' The partial imbedding of the drill point in the or the usual ilnders, flanged sleeves. and the like which were deemed necessary in the ordinary attaching means. Moreover, the longitudinal grooves I provide for the outward discharge or cuttings produced by the drilling and thread-cutting operations, and the screw is in.

stalled in sterile condition and in a minimum of time. I v 1 In accordance with the patent statutu I have described what I now believe to be the preferred form of construction, but inasmuch as various changes may be made in the structural details without departing from .the spirit of the invention it is intended that all such changes he included within the scope of the appended claims.

What I claim is:

l. A device of the character described comprising a surgical screw for securing skeletal splints, said surgical screw including a shaft, a drill portion formed on an end of the shaft, said drill portion provided with relatively shallow grooves and terminating in a tapered point, screw threads i'ormed on the shaft above the drill portion and extending a suiiicient distance to permit the threads to engage the adjacent cortex of a bone when the drill point is lmbedded ln-the opposite aeeaaaa 2. A device or the character described comprisportion provided with relatively shallow grooves and terminating in a tapered point, screw threads i'ormedonthesbaitabovethedrlllportionand adapted to engage the adiacent cortex when the drill point is imbedded in the opposite cortex 01' a bone, the threads adjacent the drill portion being interrupted to provide a self-tapping POI- tion,andoneormorelongitudina1groovesin said shaft. said groove or grooves being parallel totheaxisottheshattandterminatingina surtace having a radiu of curvature. the interrupted thread of the self-tapping portion being formed by said longitudinal groove or grooves, said groove or grooves extending to the drill portion on the end 0! the shait.

- HERBERT H. HAYNES.

Referenced by
Citing PatentFiling datePublication dateApplicantTitle
US2440123 *Oct 7, 1946Apr 20, 1948Smith Chester HRemovable bone plate
US2494229 *Jul 8, 1946Jan 10, 1950John G CollisonBone surgery
US2532296 *Nov 9, 1948Dec 5, 1950Giesen Joseph HBone screw and method of fastening
US3094893 *Nov 27, 1959Jun 25, 1963Elco Tool And Screw CorpDrilling and tapping screws
US3103926 *Jan 13, 1961Sep 17, 1963Orthopaedic Specialties CorpSurgical bone pin
US3238836 *Mar 25, 1964Mar 8, 1966Harry W JohnsonDrilling reaming work extruding self-tapping screw
US3241426 *Nov 8, 1963Mar 22, 1966Illinois Tool WorksDrilling and tapping screw with ragged cutting edges
US3318182 *Nov 3, 1965May 9, 1967Textron Ind IncSelf-thread-forming screw with drill point and method of making same
US3923046 *Sep 4, 1974Dec 2, 1975Milton D HeifetzSkull tong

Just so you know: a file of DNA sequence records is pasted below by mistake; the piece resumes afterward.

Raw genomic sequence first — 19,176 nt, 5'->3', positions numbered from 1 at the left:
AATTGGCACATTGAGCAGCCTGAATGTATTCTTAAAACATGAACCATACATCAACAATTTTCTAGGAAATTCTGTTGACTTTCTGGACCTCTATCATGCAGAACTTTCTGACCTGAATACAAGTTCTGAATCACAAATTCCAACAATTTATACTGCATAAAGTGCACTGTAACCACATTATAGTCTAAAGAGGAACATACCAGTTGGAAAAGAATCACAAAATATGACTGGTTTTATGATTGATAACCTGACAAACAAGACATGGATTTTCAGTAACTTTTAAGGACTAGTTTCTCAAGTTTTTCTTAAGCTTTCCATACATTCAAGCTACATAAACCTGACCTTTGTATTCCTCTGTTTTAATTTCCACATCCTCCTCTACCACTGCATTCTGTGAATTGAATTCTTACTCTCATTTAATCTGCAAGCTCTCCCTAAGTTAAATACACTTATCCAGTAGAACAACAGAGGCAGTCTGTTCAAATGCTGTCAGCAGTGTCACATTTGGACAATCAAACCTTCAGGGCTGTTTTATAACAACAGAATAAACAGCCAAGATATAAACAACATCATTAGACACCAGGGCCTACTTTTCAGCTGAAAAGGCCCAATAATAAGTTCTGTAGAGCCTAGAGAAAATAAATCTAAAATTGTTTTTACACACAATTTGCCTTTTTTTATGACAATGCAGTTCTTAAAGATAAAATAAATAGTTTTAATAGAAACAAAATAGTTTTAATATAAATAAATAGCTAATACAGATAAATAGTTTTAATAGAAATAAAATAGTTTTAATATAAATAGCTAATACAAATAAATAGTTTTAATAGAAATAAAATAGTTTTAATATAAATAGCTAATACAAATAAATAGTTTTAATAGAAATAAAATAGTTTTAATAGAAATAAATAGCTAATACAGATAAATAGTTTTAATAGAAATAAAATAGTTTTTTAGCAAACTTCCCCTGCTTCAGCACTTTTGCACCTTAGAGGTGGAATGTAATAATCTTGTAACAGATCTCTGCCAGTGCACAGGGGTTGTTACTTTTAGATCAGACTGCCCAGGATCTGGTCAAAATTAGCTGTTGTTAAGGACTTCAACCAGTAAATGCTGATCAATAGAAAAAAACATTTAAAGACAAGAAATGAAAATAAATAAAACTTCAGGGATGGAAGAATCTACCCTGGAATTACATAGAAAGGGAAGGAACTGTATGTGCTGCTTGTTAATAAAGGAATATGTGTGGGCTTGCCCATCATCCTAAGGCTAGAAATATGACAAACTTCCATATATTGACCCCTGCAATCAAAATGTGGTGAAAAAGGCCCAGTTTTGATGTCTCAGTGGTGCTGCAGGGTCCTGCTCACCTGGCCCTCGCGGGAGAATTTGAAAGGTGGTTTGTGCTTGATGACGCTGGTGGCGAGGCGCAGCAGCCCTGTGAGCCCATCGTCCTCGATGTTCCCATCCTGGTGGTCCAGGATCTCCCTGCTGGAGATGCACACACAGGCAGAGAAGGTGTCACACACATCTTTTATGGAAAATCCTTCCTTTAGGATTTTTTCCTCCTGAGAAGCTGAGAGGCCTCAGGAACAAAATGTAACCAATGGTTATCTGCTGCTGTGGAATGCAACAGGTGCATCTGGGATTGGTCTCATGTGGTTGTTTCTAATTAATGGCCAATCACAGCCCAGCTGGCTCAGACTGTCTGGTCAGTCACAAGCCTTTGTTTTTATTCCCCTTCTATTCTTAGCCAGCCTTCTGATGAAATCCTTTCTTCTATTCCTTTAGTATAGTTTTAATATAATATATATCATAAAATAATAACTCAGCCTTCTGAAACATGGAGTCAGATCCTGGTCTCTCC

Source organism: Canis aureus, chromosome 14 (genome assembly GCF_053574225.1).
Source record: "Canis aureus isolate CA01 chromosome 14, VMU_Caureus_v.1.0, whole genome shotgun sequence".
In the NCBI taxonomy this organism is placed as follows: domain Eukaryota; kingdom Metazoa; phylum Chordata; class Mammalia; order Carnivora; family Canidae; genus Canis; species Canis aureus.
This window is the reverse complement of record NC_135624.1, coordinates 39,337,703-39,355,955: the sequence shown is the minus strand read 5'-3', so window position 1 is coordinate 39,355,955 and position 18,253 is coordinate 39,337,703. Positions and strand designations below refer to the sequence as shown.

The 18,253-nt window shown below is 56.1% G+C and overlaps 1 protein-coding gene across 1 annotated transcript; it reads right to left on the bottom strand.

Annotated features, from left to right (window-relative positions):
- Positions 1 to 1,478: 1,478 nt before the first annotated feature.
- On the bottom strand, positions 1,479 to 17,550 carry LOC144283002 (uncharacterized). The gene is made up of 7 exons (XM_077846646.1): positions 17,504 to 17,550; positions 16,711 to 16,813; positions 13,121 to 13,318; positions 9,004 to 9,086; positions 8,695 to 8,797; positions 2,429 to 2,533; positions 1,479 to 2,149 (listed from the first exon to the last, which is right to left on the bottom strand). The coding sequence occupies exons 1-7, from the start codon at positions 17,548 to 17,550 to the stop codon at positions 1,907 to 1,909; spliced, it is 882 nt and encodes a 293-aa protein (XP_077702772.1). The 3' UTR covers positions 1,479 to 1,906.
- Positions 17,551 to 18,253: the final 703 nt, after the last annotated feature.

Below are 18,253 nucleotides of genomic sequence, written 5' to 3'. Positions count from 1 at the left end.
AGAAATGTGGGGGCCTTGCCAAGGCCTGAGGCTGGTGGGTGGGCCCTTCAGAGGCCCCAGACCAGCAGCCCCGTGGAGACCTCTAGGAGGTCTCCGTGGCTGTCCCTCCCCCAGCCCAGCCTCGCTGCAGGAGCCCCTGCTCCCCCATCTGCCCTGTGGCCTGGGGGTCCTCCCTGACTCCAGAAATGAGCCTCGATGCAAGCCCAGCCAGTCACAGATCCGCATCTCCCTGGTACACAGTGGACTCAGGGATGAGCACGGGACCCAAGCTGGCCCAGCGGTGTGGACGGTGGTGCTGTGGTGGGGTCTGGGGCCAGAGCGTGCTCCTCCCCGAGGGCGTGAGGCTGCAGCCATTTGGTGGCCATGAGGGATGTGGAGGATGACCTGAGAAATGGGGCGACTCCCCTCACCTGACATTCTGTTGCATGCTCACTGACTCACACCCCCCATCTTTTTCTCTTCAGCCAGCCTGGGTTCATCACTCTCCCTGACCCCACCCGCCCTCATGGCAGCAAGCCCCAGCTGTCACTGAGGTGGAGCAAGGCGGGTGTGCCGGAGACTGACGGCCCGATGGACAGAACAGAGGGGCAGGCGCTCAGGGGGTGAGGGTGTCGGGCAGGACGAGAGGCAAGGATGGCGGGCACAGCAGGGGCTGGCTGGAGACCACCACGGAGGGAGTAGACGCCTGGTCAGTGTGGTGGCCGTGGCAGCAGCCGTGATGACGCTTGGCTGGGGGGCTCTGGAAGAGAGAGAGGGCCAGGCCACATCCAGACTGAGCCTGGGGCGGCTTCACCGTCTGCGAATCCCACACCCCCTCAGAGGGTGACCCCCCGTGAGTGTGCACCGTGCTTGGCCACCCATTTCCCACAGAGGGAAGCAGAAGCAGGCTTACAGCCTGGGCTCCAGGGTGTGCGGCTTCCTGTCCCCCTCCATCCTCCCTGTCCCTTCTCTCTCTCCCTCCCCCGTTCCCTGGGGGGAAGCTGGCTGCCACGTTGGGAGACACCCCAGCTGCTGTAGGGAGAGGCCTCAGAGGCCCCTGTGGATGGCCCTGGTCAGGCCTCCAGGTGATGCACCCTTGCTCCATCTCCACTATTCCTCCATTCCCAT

US4028987 *Dec 5, 1975Jun 14, 1977Illinois Tool Works Inc.Self-drilling screws
US4414966 *Apr 9, 1981Nov 15, 1983Ace Orthopedic Manufacturing, Inc.Fixation pin
US4537185 *Jun 10, 1983Aug 27, 1985Denis P. StednitzCannulated fixation screw
US4787792 *Mar 16, 1987Nov 29, 1988Usm CorporationDrill screw
US4862881 *Jun 20, 1988Sep 5, 1989Shea Jr Cyril EOrthopaedic appliance
US4978350 *Jan 23, 1990Dec 18, 1990Jaquet Orthopedie S.A.Transcutaneous pin for fixation of a bone part or fragment
US5098435 *Nov 21, 1990Mar 24, 1992Alphatec Manufacturing Inc.Bone stabilizing system
US7507240Mar 18, 2005Mar 24, 2009Ron Anthon OlsenAdjustable splint for osteosynthesis
US7575575Mar 18, 2005Aug 18, 2009Ron Anthon OlsenAdjustable splint for osteosynthesis with modular components
US7588571Mar 18, 2005Sep 15, 2009Ron Anthon OlsenAdjustable splint for osteosynthesis with modular joint
US7699569 *Jan 17, 2007Apr 20, 2010Taiwan Shan Yin Int'l Co., Ltd.Self-drilling screw
US7731738Dec 9, 2005Jun 8, 2010Orthopro, LlcCannulated screw
US7931650May 8, 2003Apr 26, 2011Zimmer Technology, Inc.Adjustable bone stabilizing frame system
US8696668Mar 28, 2011Apr 15, 2014Zimmer, Inc.Adjustable bone stabilizing frame system
EP0011258A1 *Nov 9, 1979May 28, 1980ORTHOFIX S.r.l.Device for the external fixation of the fragments of a broken bone
EP0230856A1 *Nov 24, 1986Aug 5, 1987Jaquet Orthopedie S.A.Transcutaneous fixation pin for fragments or elements of bones
EP0657142A1 *Nov 21, 1994Jun 14, 1995Synthes AG, ChurElement for osteosynthesis
WO1996041573A1 *Jun 4, 1996Dec 27, 1996Robert FriggSelf-drilling bone securing component
WO1999039653A1Jan 29, 1999Aug 12, 1999Alex SchaerEndo-osseal dental implant with a self-cutting screw
Classifications
U.S. Classification411/387.4, 606/54, 408/216
International ClassificationA61B17/86, A61B17/68
Cooperative ClassificationA61B17/8635
European ClassificationA61B17/86B4